“Goethe and Kafka in America” – Textures of Cultural Memory in Johannes Urzidil’s Essays and Novels
Reinold Bubser (University of Northern Iowa, USA) [BIO]
Remembering is more than recalling mental images; it is a reconstruction process of the past which is shaped by a complex interplay of internal and external variables. Individuals remember, i.e., select and reflect upon subjective experiences, which in turn have been influenced by social and cultural perceptions of groups of people, such as ethnic or religious groups or a nation, at a certain period of history.
Literary texts often render visible cultural memory through the employment of intertextuality and identity constructions. Strong evidence of these layers of remembrance can be found in works by Johannes Urzidil, who faced cultural dislocation when fascists were staging their dark machinations in Europe: Urzidil went into exile in England and then emigrated to the United States in 1941.
In his writings, the Prague-born, German-speaking novelist Johannes Urzidil’s (1896–1977) makes cogent references to his hometown Prague, the literary circle (Café Arco) of the twenties, whose members included his personal friend Franz Kafka, Max Brod, Franz Werfel, Egon Erwin Kisch, Ernst Weiss, Hermann Ungar and other influential cultural icons. In his exile years in New York City, Urzidil’s research into American cultural history afforded him a remarkable---but not always successful---integration of American culture into his existing European-shaped intellectual framework.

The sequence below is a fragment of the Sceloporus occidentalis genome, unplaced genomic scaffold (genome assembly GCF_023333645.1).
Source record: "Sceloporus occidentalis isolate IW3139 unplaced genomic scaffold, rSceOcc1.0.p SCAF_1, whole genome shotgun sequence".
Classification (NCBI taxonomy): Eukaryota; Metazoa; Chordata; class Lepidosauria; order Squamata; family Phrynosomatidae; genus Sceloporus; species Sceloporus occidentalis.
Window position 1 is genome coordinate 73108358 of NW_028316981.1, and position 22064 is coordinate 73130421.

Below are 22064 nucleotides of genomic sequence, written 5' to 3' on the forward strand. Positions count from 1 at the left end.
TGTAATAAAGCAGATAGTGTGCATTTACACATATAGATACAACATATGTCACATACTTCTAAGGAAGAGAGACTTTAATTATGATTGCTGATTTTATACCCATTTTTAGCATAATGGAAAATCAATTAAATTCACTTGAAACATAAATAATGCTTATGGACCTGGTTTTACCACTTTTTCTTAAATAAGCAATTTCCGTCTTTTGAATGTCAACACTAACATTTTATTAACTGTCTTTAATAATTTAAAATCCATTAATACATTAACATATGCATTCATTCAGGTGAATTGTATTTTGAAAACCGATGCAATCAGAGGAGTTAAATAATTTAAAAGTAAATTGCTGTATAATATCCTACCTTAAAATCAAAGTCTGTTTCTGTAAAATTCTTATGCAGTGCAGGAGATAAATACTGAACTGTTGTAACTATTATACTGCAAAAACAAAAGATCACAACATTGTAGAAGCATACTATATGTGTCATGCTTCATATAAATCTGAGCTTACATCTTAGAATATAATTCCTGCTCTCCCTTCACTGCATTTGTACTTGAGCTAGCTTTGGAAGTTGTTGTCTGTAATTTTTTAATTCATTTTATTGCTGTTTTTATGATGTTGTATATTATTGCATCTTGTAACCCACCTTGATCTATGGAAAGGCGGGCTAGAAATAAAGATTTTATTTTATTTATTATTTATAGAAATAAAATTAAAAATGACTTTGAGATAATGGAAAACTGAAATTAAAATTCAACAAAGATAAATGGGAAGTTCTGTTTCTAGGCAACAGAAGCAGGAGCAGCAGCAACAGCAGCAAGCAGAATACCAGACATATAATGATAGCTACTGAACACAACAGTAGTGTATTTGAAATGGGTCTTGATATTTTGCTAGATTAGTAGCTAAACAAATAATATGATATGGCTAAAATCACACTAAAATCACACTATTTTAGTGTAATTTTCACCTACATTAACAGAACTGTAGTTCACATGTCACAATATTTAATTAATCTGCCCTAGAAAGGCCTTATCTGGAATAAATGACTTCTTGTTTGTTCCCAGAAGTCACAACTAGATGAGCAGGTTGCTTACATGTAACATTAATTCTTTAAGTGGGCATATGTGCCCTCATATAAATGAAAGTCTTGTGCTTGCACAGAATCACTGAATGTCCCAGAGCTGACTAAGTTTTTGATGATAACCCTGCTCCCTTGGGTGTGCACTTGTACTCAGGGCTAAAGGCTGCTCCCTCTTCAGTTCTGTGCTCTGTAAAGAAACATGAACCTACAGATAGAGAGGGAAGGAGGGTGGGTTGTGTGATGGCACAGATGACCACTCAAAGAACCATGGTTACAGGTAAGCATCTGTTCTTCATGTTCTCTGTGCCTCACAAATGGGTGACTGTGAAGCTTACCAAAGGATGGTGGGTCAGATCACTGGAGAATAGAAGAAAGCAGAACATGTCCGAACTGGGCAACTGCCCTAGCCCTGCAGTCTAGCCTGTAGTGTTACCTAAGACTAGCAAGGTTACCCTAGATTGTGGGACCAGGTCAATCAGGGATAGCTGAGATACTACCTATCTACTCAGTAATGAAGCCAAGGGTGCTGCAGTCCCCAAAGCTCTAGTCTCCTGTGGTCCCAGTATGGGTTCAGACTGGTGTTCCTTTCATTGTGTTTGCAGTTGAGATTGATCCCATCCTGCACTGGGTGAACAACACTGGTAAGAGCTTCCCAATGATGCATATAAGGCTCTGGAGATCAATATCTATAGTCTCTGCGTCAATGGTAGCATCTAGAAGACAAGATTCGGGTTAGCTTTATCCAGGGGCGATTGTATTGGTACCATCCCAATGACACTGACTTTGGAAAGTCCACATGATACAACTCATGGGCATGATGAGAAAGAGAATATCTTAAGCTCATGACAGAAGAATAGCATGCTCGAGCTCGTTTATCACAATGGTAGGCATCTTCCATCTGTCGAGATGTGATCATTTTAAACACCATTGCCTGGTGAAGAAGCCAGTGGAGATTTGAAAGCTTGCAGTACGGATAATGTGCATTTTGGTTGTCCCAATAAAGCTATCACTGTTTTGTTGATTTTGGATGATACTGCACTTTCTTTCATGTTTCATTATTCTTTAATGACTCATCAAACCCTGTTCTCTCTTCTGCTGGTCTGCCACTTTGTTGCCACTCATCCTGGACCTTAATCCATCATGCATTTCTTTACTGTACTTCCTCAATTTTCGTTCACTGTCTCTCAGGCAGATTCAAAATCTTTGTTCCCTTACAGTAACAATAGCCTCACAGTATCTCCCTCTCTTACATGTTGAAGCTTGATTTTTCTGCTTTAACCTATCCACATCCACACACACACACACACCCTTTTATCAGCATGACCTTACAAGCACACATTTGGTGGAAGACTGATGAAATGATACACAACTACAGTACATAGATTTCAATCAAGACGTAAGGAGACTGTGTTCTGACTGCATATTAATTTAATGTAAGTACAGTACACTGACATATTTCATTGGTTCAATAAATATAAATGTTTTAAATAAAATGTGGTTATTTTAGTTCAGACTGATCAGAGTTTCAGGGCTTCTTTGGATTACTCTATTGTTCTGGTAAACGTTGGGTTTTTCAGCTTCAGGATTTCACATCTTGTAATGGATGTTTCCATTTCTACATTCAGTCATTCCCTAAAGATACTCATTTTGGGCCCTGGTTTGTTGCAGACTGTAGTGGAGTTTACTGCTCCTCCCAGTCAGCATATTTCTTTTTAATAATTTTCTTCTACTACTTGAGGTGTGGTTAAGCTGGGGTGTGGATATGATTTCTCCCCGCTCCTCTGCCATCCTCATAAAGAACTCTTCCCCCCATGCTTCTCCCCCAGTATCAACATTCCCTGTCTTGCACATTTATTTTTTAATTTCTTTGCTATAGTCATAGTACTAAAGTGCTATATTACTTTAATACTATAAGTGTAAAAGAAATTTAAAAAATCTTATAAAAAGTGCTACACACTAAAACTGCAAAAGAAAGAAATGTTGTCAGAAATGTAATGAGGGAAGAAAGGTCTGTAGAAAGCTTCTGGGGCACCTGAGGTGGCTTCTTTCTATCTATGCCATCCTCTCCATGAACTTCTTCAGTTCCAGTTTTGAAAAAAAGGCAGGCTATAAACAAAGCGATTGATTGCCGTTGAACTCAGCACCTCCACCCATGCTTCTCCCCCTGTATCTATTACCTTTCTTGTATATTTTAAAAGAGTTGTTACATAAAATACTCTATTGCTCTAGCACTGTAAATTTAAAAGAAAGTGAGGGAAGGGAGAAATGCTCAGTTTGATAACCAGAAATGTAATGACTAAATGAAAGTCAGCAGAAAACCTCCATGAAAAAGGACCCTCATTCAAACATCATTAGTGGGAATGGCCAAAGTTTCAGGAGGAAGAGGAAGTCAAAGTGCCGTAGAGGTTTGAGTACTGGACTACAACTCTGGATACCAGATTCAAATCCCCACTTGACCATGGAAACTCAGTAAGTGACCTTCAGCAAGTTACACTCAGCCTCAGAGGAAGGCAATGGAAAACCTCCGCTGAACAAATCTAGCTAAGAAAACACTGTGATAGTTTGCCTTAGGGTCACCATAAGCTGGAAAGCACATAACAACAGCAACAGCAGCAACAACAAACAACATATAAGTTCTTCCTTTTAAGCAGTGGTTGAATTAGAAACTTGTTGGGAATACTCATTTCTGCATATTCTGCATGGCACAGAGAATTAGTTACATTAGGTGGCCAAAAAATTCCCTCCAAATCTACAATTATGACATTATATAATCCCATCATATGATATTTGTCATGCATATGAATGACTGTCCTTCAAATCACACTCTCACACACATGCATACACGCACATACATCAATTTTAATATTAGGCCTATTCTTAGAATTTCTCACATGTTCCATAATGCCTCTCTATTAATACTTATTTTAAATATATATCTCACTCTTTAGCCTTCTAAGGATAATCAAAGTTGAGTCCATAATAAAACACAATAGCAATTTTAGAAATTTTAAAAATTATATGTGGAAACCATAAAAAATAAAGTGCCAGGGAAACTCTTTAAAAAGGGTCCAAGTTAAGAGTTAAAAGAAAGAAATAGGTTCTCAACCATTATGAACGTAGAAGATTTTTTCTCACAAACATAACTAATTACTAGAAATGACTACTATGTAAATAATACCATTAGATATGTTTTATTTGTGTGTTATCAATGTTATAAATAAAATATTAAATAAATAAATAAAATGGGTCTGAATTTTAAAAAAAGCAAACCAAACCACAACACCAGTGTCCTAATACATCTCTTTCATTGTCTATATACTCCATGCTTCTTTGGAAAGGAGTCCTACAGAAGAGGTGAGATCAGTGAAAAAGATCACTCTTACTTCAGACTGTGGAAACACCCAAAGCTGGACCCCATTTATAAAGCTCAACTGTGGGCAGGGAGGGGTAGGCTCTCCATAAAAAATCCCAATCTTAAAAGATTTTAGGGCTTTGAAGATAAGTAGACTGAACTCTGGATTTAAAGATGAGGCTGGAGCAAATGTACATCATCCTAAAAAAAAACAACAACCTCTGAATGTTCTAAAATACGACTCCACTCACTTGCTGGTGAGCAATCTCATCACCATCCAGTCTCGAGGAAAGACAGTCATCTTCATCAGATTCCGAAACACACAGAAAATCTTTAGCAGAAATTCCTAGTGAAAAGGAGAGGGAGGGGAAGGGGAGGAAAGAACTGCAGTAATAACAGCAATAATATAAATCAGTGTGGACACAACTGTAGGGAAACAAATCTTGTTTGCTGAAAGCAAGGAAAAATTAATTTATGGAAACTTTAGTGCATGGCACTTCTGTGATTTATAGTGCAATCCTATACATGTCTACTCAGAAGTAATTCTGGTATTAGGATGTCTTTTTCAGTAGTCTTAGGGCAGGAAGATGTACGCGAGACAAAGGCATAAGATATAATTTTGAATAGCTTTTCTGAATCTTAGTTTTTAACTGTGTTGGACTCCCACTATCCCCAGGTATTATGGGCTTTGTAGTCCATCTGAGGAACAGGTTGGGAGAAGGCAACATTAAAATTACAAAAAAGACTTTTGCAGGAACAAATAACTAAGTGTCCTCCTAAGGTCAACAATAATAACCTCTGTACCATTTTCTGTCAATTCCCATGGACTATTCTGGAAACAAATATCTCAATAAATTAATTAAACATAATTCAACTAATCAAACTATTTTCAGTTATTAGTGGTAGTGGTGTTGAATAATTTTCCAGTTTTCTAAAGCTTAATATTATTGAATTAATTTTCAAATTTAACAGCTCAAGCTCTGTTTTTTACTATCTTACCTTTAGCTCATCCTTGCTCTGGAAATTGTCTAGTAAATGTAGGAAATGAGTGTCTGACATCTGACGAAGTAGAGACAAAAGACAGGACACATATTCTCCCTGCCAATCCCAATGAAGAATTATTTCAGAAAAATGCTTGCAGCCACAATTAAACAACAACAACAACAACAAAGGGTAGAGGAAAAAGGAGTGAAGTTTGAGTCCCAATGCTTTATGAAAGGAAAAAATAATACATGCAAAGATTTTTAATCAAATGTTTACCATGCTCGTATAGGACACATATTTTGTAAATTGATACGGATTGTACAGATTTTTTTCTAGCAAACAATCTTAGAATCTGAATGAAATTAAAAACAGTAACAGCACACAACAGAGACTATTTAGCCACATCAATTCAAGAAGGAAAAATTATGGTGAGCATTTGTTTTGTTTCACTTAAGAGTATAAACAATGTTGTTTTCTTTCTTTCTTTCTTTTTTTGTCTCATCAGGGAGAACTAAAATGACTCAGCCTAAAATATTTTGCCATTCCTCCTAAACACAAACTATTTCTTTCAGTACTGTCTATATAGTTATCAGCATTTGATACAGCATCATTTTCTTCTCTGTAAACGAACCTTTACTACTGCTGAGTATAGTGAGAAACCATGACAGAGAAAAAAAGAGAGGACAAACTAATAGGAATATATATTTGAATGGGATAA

This study seeks to examine the complex interplay of autobiographical and collective, historical and imagined memory in Johannes Urzidil’s essays and novels. Among the questions to be discussed are: How and to what end do the literary texts stabilize, reflect or transform cultural memory? How do the protagonists remember monuments, texts, rituals, events, and figures that are part of individual and collective memories and transpose them to the present? How do the essays and literary texts represent the inherent relationship between memory and identity?